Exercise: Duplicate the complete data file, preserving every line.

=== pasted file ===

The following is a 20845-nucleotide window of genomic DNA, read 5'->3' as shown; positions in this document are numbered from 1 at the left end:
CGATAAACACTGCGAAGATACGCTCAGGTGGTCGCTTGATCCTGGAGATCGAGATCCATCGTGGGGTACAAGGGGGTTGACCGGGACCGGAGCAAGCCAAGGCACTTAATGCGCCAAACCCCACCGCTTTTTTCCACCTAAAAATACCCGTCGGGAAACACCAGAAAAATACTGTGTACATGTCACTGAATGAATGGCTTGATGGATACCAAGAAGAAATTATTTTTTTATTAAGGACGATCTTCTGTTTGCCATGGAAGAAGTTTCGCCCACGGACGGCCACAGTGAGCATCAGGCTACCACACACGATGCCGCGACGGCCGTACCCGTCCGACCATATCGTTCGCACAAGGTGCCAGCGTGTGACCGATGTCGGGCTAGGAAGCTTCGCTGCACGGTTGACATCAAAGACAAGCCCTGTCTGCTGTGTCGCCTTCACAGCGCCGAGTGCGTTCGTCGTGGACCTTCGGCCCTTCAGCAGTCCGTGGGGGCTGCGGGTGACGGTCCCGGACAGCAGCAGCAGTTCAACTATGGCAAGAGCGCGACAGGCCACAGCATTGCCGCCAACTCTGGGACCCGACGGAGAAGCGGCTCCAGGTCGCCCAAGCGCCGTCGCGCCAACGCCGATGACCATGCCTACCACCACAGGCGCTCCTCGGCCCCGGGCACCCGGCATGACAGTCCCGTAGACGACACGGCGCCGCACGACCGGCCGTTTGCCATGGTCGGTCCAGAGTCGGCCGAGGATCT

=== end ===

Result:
The following is a 20845-nucleotide window of genomic DNA, read 5'->3' as shown; positions in this document are numbered from 1 at the left end:
CGATAAACACTGCGAAGATACGCTCAGGTGGTCGCTTGATCCTGGAGATCGAGATCCATCGTGGGGTACAAGGGGGTTGACCGGGACCGGAGCAAGCCAAGGCACTTAATGCGCCAAACCCCACCGCTTTTTTCCACCTAAAAATACCCGTCGGGAAACACCAGAAAAATACTGTGTACATGTCACTGAATGAATGGCTTGATGGATACCAAGAAGAAATTATTTTTTTATTAAGGACGATCTTCTGTTTGCCATGGAAGAAGTTTCGCCCACGGACGGCCACAGTGAGCATCAGGCTACCACACACGATGCCGCGACGGCCGTACCCGTCCGACCATATCGTTCGCACAAGGTGCCAGCGTGTGACCGATGTCGGGCTAGGAAGCTTCGCTGCACGGTTGACATCAAAGACAAGCCCTGTCTGCTGTGTCGCCTTCACAGCGCCGAGTGCGTTCGTCGTGGACCTTCGGCCCTTCAGCAGTCCGTGGGGGCTGCGGGTGACGGTCCCGGACAGCAGCAGCAGTTCAACTATGGCAAGAGCGCGACAGGCCACAGCATTGCCGCCAACTCTGGGACCCGACGGAGAAGCGGCTCCAGGTCGCCCAAGCGCCGTCGCGCCAACGCCGATGACCATGCCTACCACCACAGGCGCTCCTCGGCCCCGGGCACCCGGCATGACAGTCCCGTAGACGACACGGCGCCGCACGACCGGCCGTTTGCCATGGTCGGTCCAGAGTCGGCCGAGGATCT